Connected: An Internet Encyclopedia
14.17 Content-Range

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14.17 Content-Range

14.17 Content-Range

The Content-Range entity-header is sent with a partial entity-body to specify where in the full entity-body the partial body should be inserted. It also indicates the total size of the full entity-body. When a server returns a partial response to a client, it must describe both the extent of the range covered by the response, and the length of the entire entity-body.

          Content-Range = "Content-Range" ":" content-range-spec

          content-range-spec      = byte-content-range-spec

          byte-content-range-spec = bytes-unit SP first-byte-pos "-"
                                    last-byte-pos "/" entity-length

          entity-length           = 1*DIGIT

Unlike byte-ranges-specifier values, a byte-content-range-spec may only specify one range, and must contain absolute byte positions for both the first and last byte of the range.

A byte-content-range-spec whose last-byte-pos value is less than its first-byte-pos value, or whose entity-length value is less than or equal to its last-byte-pos value, is invalid. The recipient of an invalid byte-content-range-spec MUST ignore it and any content transferred along with it.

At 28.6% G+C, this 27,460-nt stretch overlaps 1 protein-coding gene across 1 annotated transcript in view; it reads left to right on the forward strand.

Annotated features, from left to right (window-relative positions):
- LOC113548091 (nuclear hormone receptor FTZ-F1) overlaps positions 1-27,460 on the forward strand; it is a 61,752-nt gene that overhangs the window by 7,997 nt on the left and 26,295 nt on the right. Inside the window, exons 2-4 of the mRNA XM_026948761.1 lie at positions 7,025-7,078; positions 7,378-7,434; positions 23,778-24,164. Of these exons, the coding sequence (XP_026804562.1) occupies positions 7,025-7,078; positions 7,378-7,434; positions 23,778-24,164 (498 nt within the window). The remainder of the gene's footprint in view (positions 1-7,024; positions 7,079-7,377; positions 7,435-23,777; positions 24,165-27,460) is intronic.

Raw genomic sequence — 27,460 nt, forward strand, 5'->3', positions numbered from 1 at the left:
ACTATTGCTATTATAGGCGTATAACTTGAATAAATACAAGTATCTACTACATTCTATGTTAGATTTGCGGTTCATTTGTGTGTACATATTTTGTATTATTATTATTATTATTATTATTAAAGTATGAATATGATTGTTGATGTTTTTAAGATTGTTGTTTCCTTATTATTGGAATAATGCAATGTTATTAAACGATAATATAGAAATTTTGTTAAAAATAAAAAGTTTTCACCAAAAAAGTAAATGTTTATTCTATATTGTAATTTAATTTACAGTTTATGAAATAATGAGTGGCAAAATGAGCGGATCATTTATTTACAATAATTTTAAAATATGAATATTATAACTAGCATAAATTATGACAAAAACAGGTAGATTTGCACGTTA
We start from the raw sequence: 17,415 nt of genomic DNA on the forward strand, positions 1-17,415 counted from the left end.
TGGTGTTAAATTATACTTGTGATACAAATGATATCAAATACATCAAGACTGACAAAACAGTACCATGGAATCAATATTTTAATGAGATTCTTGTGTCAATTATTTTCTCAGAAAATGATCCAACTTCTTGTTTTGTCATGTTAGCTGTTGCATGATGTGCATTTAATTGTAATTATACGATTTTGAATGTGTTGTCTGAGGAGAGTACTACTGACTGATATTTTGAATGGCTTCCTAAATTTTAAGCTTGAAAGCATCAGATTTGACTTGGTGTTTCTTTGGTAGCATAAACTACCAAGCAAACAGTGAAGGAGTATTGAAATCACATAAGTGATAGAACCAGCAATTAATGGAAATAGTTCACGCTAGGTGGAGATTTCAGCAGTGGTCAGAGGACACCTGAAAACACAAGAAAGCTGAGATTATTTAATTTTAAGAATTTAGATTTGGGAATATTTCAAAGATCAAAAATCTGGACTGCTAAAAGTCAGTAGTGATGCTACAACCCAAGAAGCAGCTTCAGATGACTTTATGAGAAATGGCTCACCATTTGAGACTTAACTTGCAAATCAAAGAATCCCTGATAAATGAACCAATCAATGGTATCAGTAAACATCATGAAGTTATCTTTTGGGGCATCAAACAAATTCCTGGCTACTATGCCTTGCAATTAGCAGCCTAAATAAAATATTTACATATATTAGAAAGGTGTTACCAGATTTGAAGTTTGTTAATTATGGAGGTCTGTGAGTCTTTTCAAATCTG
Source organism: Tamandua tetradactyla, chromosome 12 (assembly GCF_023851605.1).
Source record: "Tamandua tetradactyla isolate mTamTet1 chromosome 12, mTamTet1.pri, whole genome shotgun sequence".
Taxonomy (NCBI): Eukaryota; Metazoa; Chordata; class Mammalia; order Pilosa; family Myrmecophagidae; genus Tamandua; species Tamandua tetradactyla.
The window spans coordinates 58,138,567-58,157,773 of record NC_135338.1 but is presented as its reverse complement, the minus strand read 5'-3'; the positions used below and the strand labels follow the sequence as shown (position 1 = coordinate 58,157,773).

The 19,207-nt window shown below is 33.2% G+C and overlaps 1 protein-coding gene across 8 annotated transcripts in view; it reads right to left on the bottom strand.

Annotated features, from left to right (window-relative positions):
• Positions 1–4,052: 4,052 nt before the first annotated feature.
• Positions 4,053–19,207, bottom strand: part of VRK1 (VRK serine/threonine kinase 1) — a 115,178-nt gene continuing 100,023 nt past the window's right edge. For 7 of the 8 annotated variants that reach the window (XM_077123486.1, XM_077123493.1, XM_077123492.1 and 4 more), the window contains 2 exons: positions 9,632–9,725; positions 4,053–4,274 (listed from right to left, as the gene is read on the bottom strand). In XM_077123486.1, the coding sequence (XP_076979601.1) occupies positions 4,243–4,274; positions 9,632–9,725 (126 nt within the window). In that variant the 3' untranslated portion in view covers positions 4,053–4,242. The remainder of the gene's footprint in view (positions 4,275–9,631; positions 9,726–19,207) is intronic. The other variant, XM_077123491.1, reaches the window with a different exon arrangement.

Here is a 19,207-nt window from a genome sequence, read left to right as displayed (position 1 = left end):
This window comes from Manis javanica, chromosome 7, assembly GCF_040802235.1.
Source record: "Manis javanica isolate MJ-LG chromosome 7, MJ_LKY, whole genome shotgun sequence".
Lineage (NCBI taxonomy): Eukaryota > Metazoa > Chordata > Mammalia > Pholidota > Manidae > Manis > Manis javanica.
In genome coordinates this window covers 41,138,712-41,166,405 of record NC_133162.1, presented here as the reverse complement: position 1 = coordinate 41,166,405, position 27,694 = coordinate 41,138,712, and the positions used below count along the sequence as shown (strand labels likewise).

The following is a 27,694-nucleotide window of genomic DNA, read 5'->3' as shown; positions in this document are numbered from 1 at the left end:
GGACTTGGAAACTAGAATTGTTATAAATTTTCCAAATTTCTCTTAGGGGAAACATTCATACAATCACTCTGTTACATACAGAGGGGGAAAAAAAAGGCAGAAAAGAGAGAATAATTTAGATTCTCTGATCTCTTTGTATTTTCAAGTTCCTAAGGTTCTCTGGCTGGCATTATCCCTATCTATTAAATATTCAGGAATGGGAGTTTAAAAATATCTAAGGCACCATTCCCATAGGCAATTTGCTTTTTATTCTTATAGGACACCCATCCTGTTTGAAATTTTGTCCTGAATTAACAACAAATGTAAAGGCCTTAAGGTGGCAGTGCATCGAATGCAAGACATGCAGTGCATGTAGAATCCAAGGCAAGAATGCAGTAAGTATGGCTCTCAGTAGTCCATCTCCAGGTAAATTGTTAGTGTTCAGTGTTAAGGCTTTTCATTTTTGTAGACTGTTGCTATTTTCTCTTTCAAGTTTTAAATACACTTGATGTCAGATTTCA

Examples of byte-content-range-spec values, assuming that the entity contains a total of 1234 bytes:

When an HTTP message includes the content of a single range (for example, a response to a request for a single range, or to a request for a set of ranges that overlap without any holes), this content is transmitted with a Content-Range header, and a Content-Length header showing the number of bytes actually transferred. For example,

          HTTP/1.1 206 Partial content
          Date: Wed, 15 Nov 1995 06:25:24 GMT
          Last-modified: Wed, 15 Nov 1995 04:58:08 GMT
          Content-Range: bytes 21010-47021/47022
          Content-Length: 26012
          Content-Type: image/gif

When an HTTP message includes the content of multiple ranges (for example, a response to a request for multiple non-overlapping ranges), these are transmitted as a multipart MIME message. The multipart MIME content-type used for this purpose is defined in this specification to be "multipart/byteranges". See appendix 19.2 for its definition.

A client that cannot decode a MIME multipart/byteranges message should not ask for multiple byte-ranges in a single request.

When a client requests multiple byte-ranges in one request, the server SHOULD return them in the order that they appeared in the request.

If the server ignores a byte-range-spec because it is invalid, the server should treat the request as if the invalid Range header field did not exist. (Normally, this means return a 200 response containing the full entity). The reason is that the only time a client will make such an invalid request is when the entity is smaller than the entity retrieved by a prior request.

Next: 14.18 Content-Type

Connected: An Internet Encyclopedia
14.17 Content-Range